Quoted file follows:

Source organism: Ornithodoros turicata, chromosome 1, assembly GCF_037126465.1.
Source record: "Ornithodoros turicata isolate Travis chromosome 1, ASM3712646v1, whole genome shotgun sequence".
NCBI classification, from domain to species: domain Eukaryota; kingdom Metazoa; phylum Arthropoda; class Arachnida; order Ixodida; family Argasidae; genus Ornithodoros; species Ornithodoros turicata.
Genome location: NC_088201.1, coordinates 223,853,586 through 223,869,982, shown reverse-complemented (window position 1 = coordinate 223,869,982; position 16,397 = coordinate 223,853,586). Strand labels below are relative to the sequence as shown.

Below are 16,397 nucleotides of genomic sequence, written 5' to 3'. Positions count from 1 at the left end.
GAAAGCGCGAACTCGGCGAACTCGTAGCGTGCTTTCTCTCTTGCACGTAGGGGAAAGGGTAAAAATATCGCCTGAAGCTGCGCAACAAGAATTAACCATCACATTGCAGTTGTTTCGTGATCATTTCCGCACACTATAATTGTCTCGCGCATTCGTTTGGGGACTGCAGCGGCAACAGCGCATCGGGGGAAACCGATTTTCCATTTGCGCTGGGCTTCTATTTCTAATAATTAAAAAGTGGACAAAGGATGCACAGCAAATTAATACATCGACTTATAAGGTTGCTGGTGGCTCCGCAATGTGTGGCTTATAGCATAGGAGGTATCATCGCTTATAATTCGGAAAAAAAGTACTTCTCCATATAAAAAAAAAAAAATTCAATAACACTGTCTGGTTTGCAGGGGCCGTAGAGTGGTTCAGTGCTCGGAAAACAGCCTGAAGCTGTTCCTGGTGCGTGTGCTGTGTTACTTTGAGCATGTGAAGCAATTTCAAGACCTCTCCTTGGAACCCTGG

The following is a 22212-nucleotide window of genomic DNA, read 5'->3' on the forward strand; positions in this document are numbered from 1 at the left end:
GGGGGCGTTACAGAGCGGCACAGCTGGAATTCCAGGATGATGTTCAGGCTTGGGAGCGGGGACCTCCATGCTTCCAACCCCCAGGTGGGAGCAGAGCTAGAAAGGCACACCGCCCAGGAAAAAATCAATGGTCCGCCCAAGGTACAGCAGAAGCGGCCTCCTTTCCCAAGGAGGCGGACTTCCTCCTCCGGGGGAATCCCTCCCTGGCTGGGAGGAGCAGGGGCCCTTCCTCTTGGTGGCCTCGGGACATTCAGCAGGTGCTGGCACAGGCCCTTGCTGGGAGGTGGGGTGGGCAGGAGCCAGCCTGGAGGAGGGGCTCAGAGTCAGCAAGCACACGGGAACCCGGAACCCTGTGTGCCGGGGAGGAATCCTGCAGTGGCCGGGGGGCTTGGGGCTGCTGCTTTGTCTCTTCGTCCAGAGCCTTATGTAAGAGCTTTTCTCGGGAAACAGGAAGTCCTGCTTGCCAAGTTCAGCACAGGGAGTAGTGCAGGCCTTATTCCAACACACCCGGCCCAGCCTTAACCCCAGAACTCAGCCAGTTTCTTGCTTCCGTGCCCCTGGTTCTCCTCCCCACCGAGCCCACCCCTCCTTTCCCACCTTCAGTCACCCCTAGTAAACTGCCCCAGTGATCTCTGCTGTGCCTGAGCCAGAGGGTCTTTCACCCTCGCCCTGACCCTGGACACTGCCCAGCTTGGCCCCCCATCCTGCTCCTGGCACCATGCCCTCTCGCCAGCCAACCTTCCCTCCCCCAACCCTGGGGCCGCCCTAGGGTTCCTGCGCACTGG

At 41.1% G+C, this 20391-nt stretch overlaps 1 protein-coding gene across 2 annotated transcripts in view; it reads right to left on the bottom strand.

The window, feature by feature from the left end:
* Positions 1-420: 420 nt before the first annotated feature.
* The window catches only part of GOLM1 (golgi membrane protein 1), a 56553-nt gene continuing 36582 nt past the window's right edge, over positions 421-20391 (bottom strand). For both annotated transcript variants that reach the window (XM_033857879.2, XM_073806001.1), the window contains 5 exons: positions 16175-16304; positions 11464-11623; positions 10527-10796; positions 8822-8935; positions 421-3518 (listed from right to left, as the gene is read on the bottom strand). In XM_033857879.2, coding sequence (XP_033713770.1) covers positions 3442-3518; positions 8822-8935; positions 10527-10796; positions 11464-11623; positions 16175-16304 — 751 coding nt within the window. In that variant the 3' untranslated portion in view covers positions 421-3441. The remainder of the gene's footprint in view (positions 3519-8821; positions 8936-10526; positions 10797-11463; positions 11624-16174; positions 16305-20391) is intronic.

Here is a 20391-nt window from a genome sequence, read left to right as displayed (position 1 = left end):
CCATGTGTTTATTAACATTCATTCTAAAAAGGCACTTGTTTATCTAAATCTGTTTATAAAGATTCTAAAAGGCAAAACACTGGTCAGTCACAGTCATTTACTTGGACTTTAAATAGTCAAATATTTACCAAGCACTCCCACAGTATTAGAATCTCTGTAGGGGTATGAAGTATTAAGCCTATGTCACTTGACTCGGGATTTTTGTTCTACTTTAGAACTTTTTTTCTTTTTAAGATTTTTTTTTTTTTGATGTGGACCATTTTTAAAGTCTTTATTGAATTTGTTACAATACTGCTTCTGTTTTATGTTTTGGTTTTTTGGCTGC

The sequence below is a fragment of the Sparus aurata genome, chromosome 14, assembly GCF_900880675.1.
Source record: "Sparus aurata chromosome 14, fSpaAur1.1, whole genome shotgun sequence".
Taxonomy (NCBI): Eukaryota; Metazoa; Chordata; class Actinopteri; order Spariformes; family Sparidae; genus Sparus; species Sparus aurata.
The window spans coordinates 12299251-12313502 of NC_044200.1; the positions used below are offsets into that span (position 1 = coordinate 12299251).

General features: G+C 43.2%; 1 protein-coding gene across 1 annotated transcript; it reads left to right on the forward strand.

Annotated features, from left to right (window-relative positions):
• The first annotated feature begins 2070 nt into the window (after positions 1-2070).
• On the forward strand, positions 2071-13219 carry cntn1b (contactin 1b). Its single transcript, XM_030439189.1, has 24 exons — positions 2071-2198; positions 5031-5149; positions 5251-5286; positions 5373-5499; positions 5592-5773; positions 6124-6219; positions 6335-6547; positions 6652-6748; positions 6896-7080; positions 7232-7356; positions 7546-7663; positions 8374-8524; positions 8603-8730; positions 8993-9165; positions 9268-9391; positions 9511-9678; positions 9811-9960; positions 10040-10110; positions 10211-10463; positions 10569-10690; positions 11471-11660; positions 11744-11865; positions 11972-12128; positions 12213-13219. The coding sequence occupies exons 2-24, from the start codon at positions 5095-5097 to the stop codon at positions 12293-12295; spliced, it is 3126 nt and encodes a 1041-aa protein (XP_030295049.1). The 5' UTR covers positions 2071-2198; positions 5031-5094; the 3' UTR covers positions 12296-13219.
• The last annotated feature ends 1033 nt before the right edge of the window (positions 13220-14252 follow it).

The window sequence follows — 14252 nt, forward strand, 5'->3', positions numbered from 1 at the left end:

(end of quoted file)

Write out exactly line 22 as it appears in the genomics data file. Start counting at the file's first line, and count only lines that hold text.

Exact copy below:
• On the forward strand, positions 2071-13219 carry cntn1b (contactin 1b). Its single transcript, XM_030439189.1, has 24 exons — positions 2071-2198; positions 5031-5149; positions 5251-5286; positions 5373-5499; positions 5592-5773; positions 6124-6219; positions 6335-6547; positions 6652-6748; positions 6896-7080; positions 7232-7356; positions 7546-7663; positions 8374-8524; positions 8603-8730; positions 8993-9165; positions 9268-9391; positions 9511-9678; positions 9811-9960; positions 10040-10110; positions 10211-10463; positions 10569-10690; positions 11471-11660; positions 11744-11865; positions 11972-12128; positions 12213-13219. The coding sequence occupies exons 2-24, from the start codon at positions 5095-5097 to the stop codon at positions 12293-12295; spliced, it is 3126 nt and encodes a 1041-aa protein (XP_030295049.1). The 5' UTR covers positions 2071-2198; positions 5031-5094; the 3' UTR covers positions 12296-13219.